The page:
flowers at users.sourceforge.net
Tue Oct 19 11:48:53 PDT 2004
From: Paul Robinson
> You've just said it. Some people claim there is no brain drain, yet you
> yourself admit that there are people out there who USED to work on
> FreeBSD who no longer do so, because they're off playing with OS X. I
> don't have a real complaint with them, but shouldn't we be trying to
> stop this, or do we all just pack up now and just make 6.0 a link to
> Darwin and advise everybody to go out and but Apple gear instead?
> Wouldn't it be nice if instead of accepting defeat we were able to find
> ways of funding those people who used to work on FreeBSD full time to
> come back? I'm not saying it can be done, I'm saying is that not better
> than just having a mass exodus to somebody else's OS?
> That's nice and everything, but what I meant was, is the biggest draw to
> Darwin over *BSD the MSDOSFS stuff? Is there anything else in there that
> is worth porting? I accept TrustedBSD, but I thought most of that was
> now done?
I doubt the differences between Darwin and FreeBSD are significant here.
If they were, you'd also be decrying OpenBSD, NetBSD, &c. The thing that
really makes Mac OS X different from a machine running FreeBSD + X is the
proprietary Mac user interface.
You may not see it, but the Mac UI is compelling to a lot of people. The
differences between the Mac UI and KDE are not superficial. You can add a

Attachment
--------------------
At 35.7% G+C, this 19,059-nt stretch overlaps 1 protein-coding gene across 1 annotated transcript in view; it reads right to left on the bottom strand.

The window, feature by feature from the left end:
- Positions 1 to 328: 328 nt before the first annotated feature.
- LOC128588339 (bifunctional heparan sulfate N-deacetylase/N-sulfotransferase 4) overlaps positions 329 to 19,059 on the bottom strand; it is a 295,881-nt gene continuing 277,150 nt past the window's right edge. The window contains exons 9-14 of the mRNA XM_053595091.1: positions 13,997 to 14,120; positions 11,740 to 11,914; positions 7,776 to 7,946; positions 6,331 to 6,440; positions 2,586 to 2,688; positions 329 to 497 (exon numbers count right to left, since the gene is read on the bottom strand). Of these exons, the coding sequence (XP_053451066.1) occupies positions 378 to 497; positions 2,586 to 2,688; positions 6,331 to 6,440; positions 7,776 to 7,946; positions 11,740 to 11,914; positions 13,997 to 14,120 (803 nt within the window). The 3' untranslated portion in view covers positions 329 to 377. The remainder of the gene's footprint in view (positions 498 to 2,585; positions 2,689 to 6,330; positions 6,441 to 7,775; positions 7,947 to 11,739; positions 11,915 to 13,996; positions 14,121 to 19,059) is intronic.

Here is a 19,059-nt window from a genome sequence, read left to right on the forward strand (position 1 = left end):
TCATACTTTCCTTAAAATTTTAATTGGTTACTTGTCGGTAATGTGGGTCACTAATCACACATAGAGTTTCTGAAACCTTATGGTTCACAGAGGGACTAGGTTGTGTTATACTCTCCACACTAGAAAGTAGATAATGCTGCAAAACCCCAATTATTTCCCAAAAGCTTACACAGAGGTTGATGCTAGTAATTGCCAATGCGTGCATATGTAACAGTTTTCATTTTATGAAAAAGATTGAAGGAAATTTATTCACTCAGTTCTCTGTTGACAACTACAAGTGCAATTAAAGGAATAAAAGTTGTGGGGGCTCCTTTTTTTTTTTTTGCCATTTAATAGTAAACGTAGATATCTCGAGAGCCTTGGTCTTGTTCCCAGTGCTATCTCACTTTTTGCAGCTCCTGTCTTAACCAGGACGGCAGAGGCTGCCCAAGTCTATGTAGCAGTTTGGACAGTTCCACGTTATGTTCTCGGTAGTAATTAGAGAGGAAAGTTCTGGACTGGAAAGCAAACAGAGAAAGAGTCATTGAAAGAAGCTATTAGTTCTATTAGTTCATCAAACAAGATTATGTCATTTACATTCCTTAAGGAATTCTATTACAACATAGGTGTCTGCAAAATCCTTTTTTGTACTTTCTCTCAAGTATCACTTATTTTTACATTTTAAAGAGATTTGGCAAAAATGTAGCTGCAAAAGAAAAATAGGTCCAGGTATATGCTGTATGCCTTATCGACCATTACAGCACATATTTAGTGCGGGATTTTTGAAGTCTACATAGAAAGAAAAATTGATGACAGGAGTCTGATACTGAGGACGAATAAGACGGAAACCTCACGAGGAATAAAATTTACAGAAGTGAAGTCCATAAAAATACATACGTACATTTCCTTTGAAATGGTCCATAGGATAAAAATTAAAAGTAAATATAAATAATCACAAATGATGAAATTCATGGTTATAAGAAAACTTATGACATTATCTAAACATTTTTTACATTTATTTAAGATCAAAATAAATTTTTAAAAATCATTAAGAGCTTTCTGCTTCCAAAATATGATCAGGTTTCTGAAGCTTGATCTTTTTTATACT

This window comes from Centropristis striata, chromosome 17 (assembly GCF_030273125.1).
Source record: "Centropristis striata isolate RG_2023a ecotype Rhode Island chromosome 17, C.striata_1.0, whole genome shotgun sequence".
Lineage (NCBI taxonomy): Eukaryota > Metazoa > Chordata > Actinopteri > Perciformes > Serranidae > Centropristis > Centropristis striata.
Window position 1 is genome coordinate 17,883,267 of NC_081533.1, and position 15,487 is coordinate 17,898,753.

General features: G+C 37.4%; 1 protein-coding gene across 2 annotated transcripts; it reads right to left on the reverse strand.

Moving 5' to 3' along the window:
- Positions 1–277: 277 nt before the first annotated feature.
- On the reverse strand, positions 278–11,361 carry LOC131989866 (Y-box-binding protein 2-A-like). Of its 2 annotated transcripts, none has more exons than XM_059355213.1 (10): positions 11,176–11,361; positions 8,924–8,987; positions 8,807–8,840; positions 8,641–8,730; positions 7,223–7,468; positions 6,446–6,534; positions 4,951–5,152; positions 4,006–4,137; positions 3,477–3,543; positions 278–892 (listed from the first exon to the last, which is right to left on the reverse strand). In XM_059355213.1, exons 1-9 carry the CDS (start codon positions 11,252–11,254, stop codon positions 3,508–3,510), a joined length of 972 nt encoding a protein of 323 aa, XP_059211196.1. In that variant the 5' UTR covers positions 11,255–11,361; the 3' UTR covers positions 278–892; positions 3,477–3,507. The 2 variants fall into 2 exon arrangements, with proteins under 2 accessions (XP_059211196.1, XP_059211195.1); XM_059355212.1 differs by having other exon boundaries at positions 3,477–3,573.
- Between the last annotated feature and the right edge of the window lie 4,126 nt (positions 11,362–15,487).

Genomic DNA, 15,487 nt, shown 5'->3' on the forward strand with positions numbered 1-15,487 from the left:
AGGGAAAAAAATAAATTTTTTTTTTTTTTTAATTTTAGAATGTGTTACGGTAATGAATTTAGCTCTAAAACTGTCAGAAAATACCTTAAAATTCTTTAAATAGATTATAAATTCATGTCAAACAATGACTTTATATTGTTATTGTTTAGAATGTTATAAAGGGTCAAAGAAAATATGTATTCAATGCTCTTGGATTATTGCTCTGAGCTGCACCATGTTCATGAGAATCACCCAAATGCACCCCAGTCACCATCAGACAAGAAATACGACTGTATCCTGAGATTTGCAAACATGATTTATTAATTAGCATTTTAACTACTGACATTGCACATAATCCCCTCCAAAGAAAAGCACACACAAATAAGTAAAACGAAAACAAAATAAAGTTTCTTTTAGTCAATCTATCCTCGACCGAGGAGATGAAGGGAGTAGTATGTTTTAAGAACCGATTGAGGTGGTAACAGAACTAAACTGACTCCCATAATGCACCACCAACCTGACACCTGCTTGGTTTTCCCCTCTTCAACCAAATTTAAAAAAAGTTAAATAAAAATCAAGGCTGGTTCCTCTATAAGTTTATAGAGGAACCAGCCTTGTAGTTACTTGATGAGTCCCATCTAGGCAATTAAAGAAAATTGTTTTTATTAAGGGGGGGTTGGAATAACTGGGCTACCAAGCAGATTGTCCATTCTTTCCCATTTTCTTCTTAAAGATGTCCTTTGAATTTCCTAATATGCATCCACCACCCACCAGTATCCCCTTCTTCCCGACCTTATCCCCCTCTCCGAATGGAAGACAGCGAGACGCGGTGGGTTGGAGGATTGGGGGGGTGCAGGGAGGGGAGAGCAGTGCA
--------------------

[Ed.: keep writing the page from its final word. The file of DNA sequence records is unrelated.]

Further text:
theme (and a bunch of other stuff) to KDE that will make it look like the
Mac UI, but you can't add a theme that will make it =act= like the Mac UI.
Anyone could have written the Mac UI, including the open source community.
Apple are the people who =did= it. Why didn't we write it? Because we're
too busy adding things to KDE and Gnome. And as has been stated thousands
of times in different fora, perfection is achieved not when there is
nothing left to add, but when there is nothing left to take away. This
philosophical schism comprises the "different" in "Think Different".
We had the opportunity to create the Mac UI, but not the motive. Why?
Because we're software developers and systems administrators, used to
several more layers of abstraction and indirection than your average
Joe. Additionally, we have our own mythology based around the virtues
of complexity and difficulty. "It ain't love if it don't hurt." You
yourself are a case in point. We take satisfaction from challenging
ourselves and solving difficult problems. That means we spend all our
time on the edge cases.
Apple the corporation would be Microsoft if they could. But you know
what? Everyone would be Microsoft if they could, including us. Apple,
unlike Microsoft, does make significant contributions to open source.
Apple, unlike Microsoft, is betting its business on open source. So I
don't see how Apple is such a bad thing for open source.
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